the cameras had caught him in the act, and that there was no denying the
facts, did they come to grips with the affair. Everyone in the press took
the same tack: this is in itself an insignificant matter, but the lesson is
clear -- you are representing Senegal, make sure you represent her well.
Even more revealing was the reaction of the government: the President of
Senegal himself sent Youssou Ndiaye to Seoul as a morale-booster. Who is
Youssou Ndiaye? Well, he was a notable Senegalese footballer, who scored
against France in a famous game in 1963. He was a FIFA referee, who
represented Senegal at the 1974 World Cup in Germany. And it just so happens
that in 2002 he is none other than the head of the Constitutional Council in
Senegal -- in effect, the country's chief magistrate. At this moment in the
history of Senegal, there is no difference between the nation and its
What about the football, then? Well, you're bound to hear lots of
comparisons to Argentina-Cameroon 1990, but in footballing terms this was
something quite different. Cameroon 1990 was a team of extremes, of all that
was good and bad about an older generation of African football. They were
brilliant in the midfield, destructive in defense, dazzling, erratic,
unpredictable. Senegal against France looked almost European: only
moderately skilled but superbly marshaled and organized. Bruno Metsu fielded
a tight 4-5-1, with El Hadji Diouf as the lone striker. His usual partner,
Henri Camara, was replaced by midfielder Moussa Ndaiye, who nominally played
on the right side of attack but spent much of his time tracking back on
defense. Fadiga, wearing number 10, didn't even try to fulfill the playmaker
role: instead, he was on his accustomed left side, playing low key, looking
for openings in counterattack. And the rest of the midfield was simply
packed in: Diao, Bouba Diop, Cisse, all natural defenders, strong on
intelligence and perserverance. The back four (except for Ferdinand Coly on
the right) was, as many had projected, a weakness, but the defensive cover
in midfield shut the champions out completely. Predictably, France's best
chances came on longer balls where they could isolate their forwards against
the vulnerable centerbacks, Diatta and Malick Diop, and against left back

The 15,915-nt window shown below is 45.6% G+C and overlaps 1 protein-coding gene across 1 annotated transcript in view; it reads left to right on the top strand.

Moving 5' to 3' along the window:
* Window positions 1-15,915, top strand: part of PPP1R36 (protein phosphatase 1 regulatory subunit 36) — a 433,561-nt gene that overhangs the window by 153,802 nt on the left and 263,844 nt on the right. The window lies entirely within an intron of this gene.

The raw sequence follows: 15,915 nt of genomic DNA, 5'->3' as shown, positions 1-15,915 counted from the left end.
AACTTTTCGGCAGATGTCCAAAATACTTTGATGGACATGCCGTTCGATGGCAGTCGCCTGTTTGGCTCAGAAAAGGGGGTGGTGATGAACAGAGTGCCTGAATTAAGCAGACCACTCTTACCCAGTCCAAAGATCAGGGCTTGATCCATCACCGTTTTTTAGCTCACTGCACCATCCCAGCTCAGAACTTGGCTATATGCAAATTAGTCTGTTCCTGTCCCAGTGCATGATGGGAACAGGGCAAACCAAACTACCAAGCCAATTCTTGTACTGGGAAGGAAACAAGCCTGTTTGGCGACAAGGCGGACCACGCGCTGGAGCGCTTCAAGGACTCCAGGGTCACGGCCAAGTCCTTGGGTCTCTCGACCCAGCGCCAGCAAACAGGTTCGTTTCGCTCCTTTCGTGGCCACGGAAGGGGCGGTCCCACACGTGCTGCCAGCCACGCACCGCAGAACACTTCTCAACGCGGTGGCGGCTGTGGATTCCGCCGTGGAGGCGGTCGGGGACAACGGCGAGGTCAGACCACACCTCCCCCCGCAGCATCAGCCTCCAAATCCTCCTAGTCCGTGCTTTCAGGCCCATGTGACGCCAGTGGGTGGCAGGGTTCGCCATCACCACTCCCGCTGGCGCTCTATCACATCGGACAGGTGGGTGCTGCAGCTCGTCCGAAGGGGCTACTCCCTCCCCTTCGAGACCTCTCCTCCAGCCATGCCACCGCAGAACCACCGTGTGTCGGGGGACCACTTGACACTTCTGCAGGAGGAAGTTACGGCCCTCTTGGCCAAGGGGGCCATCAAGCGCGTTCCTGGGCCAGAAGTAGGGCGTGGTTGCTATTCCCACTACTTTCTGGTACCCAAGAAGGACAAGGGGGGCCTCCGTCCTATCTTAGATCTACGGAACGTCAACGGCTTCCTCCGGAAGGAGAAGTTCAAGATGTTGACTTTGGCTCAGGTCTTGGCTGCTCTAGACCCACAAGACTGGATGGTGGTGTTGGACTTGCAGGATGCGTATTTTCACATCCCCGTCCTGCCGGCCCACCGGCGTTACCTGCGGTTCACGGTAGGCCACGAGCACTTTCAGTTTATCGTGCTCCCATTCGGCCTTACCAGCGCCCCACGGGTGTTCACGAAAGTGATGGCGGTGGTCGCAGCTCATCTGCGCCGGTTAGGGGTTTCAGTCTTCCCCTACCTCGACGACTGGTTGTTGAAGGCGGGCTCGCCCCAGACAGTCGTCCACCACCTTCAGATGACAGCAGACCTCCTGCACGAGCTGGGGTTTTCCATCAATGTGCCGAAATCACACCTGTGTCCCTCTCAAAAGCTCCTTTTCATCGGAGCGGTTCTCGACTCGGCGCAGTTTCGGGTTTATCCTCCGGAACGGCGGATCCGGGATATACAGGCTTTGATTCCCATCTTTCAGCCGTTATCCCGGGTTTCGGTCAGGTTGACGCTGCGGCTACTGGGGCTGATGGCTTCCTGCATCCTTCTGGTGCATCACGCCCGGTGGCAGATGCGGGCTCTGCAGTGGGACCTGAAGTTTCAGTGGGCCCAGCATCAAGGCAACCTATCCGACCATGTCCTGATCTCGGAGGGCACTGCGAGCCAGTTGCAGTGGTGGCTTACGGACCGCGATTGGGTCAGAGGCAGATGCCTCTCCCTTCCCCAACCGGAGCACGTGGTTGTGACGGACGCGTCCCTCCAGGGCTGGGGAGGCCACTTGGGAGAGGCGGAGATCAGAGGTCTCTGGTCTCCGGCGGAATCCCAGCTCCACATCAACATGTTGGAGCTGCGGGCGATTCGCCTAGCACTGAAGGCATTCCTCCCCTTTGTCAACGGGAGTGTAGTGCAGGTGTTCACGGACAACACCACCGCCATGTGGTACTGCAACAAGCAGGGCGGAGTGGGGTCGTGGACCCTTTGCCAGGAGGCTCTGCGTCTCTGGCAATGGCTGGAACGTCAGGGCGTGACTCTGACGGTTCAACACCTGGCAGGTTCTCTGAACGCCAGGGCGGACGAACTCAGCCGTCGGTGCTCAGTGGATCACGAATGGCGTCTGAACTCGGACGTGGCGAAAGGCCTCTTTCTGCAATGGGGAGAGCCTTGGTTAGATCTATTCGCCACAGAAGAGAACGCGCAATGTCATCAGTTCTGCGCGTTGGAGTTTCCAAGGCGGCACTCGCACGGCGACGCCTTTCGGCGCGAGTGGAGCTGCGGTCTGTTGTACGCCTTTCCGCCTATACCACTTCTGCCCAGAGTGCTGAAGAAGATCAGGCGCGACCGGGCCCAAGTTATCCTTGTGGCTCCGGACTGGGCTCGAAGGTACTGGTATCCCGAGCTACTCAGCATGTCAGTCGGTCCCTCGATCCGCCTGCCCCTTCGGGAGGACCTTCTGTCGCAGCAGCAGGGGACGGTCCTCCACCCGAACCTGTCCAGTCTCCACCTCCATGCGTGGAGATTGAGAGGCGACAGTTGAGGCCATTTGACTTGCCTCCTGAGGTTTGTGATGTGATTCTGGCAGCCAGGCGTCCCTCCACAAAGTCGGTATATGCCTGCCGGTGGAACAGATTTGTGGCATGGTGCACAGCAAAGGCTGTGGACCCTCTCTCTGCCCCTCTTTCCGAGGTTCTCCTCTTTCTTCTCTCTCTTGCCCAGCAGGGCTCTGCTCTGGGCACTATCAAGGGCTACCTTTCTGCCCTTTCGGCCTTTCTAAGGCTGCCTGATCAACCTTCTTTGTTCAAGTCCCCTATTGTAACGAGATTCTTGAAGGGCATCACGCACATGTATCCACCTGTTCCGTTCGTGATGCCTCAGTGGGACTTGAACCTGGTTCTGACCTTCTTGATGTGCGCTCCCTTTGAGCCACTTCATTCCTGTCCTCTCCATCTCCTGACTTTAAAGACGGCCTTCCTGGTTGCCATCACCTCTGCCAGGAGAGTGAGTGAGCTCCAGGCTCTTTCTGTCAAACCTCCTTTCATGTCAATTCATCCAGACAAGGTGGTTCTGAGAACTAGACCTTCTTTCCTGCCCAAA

Omar Daf, who had an off-game. But even that wasn't enough against the
desire and discipline of the Lions of the Teranga.
In future times, of course, the legend of this victory will grow: in the
gathering-places of Dakar, and Paris too, the Senegalese will be remembered
as dazzling artists, bewildering the Frenchmen with their native skill. But
it wasn't so. Except for the magnificent Diouf, they were technically
ordinary. But they had a well-thought-out game plan and stuck to it. A
European coach, a European style, with European players: is this the Africa
of the future, unexciting yet effective? For a contrast, watch South Africa
against Paraguay: the coach of Bafana Bafana, Jomo Sono, has told his team
not to worry so much about tactics, and to go out there and enjoy
themselves. Check their results closely: it's crossroads time for Africa.
What now for Senegal? I confess I didn't expect this win; I thought they
would be too awed to perform with their customary cohesiveness on the world
stage. But this game was their World Cup Final, the game in which they could
prove themselves worthy, the one and only game they had been thinking about
since the draw in December. No matter what they say -- and to a man they're
saying that they've just started out, and the goal is to qualify for the
second round -- the rest of the cup has to be a letdown for them. This was a
well-deserved victory, but they are not a supremely talented team, and are
by no means certain to pick up points in their next two games. My guess is
that they'll stick with the 4-5-1, at least for a while: two draws will
almost certainly qualify them; even one draw alone may do it.
But the numbers game is irrelevant for the moment. We all saw it -- how many
of us were watching? -- the Senegal that wins. They're in the streets of
Dakar, and in the suburbs, and in the provinces, and in the deepest, most
isolated reaches of the nation, maybe all ten million of them, celebrating
their place at the center of the world. Not just the football world, but the
world itself -- because during World Cups there is no difference.
Info on how
the World Cup was founded and about the trophy as well.
on every match in every tournament.
Interesting columns about the past, present and future of the World Cup.
with appearances in the World Cup. Detailed info on every country.
of many of the most influential players in history.
An A-Z collection
of strange and different stories in World Cup history.
A big collection
of various statistics and records.
since it was introduced in 1966.
knowledge about the WC. Three different levels. No prizes, just for fun.
lots of stuff. For instance Best Goals, Best Players and Best Matches.
of links to other soccer sites with World Cup connection.
and buttons for you to link to us if you want.
A little information
on who keeps this site available.